Banks and thrifts are poised to pick up the pieces now that the leaders in one of the fastest-growing, most controversial consumer finance sectors have hit a wall.

Sovereign Bancorp, First Union Corp., and U.S. Bancorp are among the companies already piloting high-loan-to-value home equity programs. The specialty finance companies that dominate the field have run into a liquidity crunch, but demand from consumers is strong.

This year homeowners have been eagerly snapping up high-loan-to-value mortgages-which allow them to borrow as much as 150% of their home's value- and using the excess cash to consolidate high-rate credit card debt, make home improvements, even go on vacation.

Originations of high-LTV loans are on track to exceed $12 billion in 1998, according to most estimates, and the potential market has been estimated at up to $200 billion.

But this month's restructuring of FirstPlus Financial Group, Dallas-by far the largest company in the business-combined with recent snags in the asset-backed-securities market and investment banks' newfound reluctance to lend in untested sectors, has put the brakes on growth of this new product.

"We're going to see a significant reduction in volume next year," said Glenn Costello, analyst with Fitch Investors Services. Large originators and buyers of these loans, including FirstPlus, DiTech Funding Corp., and Empire Funding Corp. have stopped buying such loans on the open market, because they can't securitize or fund purchases.

The high-LTV sector is not the only lending opportunity to open up to banks as a result of the liquidity crunch in the securities market. Several banks have said they are pushing into commercial real estate finance now that real estate investment trusts and investment banks are pulling back.

"Like other ABS markets," the high-LTV market is a victim of circumstances, Mr. Costello said. "Even though the product has done well, these companies have been caught in a liquidity crunch that no one expected."

In fact, high-LTV volume could decrease more than 50% in 1999, according to PaineWebber estimates.

Capital-rich banks, some of which appeared marginally interested in the product in the past, are now it a great position to buy up the highest- quality loans at discounted prices, observers say. Some banks have started pilot programs to take advantage of the market.

Banks can "create some very, very handsome assets" by toughening credit- score and debt-to-income requirements, said Champ Meyercord, a former Greenwich Capital investment banker who is now chief executive of Mego Mortgage Corp., Atlanta.

Several banks, including First Union, Sovereign Bancorp, and U.S. Bancorp are buying high LTV loans and keeping them in portfolios.

Sovereign, based in Wyomissing, Pa., has contracts to buy high LTV loans from a "couple of high-quality shops," said Jerry Cunnane, executive vice president, portfolio lending. The loans "make sense" only if lenders are sure they are buying high quality paper, Mr. Cunnane said.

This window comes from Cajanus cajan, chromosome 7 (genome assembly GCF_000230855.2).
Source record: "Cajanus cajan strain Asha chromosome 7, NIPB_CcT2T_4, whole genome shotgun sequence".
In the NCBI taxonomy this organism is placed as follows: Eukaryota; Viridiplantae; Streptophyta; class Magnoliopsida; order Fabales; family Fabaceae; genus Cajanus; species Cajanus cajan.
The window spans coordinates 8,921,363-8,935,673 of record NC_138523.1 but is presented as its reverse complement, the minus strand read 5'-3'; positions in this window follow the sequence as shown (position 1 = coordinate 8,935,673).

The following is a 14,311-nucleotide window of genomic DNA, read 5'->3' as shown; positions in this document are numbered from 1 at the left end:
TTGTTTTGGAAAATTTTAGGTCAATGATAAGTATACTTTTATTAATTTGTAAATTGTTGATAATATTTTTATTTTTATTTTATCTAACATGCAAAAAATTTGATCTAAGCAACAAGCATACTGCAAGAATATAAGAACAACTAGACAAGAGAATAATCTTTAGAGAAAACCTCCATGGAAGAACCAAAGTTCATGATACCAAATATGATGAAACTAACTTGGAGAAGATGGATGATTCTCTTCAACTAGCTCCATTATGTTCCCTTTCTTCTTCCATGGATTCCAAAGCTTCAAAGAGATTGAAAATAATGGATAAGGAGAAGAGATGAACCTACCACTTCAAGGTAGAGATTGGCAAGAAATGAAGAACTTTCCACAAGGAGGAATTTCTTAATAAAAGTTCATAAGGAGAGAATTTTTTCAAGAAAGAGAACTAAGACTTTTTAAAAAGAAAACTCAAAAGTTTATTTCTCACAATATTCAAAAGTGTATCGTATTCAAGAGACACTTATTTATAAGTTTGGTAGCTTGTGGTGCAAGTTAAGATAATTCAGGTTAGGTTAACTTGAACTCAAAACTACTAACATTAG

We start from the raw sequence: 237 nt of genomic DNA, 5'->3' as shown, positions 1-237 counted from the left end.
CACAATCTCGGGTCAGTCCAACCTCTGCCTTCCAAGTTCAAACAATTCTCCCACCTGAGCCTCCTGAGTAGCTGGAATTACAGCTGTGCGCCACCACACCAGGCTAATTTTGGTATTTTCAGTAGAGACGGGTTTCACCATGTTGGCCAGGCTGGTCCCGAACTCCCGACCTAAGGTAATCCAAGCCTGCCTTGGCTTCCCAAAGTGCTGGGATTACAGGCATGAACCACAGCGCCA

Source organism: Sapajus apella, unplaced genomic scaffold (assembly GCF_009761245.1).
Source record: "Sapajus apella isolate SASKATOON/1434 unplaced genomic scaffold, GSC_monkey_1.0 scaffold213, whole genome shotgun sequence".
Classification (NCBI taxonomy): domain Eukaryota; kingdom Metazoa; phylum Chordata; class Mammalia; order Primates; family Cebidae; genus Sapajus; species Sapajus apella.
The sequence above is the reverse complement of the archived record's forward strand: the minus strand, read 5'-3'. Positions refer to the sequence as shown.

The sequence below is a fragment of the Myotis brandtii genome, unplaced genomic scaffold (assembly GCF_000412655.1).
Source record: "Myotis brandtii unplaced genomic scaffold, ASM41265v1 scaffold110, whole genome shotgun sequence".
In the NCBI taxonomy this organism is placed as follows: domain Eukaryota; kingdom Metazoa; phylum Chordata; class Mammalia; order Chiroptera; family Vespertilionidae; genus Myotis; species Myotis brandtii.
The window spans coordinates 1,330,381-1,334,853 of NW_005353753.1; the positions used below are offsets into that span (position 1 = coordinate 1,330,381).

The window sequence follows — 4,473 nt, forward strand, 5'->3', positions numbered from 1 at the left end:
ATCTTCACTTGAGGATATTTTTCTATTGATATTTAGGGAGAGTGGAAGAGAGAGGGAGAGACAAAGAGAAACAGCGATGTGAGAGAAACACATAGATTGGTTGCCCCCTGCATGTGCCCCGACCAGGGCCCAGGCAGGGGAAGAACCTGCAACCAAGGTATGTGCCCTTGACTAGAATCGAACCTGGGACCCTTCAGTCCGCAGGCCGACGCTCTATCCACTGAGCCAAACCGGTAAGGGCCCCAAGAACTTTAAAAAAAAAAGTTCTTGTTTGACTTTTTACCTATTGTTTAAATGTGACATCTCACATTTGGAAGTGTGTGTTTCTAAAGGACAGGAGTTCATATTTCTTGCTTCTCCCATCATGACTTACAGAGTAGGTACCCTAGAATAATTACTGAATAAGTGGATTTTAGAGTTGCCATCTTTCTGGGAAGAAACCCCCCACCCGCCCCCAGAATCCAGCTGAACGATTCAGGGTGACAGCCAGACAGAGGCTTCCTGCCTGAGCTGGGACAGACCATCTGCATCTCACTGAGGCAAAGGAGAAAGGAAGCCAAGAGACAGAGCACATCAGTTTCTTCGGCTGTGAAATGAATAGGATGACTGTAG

The company does extensive due diligence before funding the loans and spot appraisals afterward, Mr. Cunnane said. In return, it gets a higher return on assets and return on equity that with traditional mortgage products.

Nonetheless, Sovereign's high-LTV volume is "very insignificant," compared with its asset size, Mr. Cunnane said.

For U.S. Bancorp, which recently purchases a stake in the subprime lender New Century Financial Corp., high-LTV loan volume is less than 1% of a $55 billion portfolio, a spokeswoman said.

The collapse of the market comes just as the highly debated but relatively untested product was becoming the focus of government agencies.

Most recently, the General Accounting Office issued a report in September deeming high-LTV lending beneficial to some consumers.

On the other hand, thrifts are being discouraged by the Office of Thrift Supervision from leaping in, said the agency's director, Ellen Seidman.

"This is a tricky and in large quantities questionable product," Ms. Seidman said.

Ms. Seidman said the OTS is looking at four issues when it examines thrifts that are dabbling in the high LTV business-underwriting quality, servicing method, performance monitoring, and consumer disclosure.

The OTS has never been keen on the high-LTV product. In August the agency issued a report warning lenders that these loans could be risky.

There has always been a "question mark" around these loans, said Tom Zimmerman, senior vice president at PaineWebber, because there was "not enough data on losses." Uncertainty is leading to "panic on the investor side," Mr. Zimmerman said.

DiTech Funding, an Irvine, Calif. lender with both conventional and high-LTV divisions, stopped funding high-LTV loans on Oct. 23, said president Scott Carnahan. "We are slowing down, because the financing for that product is slowing down," he said.

Regardless, the high-LTV the market isn't going to disapear, said Peter Rubinstein, vice president, Chase Securities. In fact, the setback to the specialty firms is "actually healthy for the market," he said, because it will tighten credit standards and issuer quality.

"The bottom line is you will never see a loan that performs reasonably and has huge consumer demand go away," said Gordon Monson, chief executive of Westmont Capital Corp., a start-up high-LTV company.

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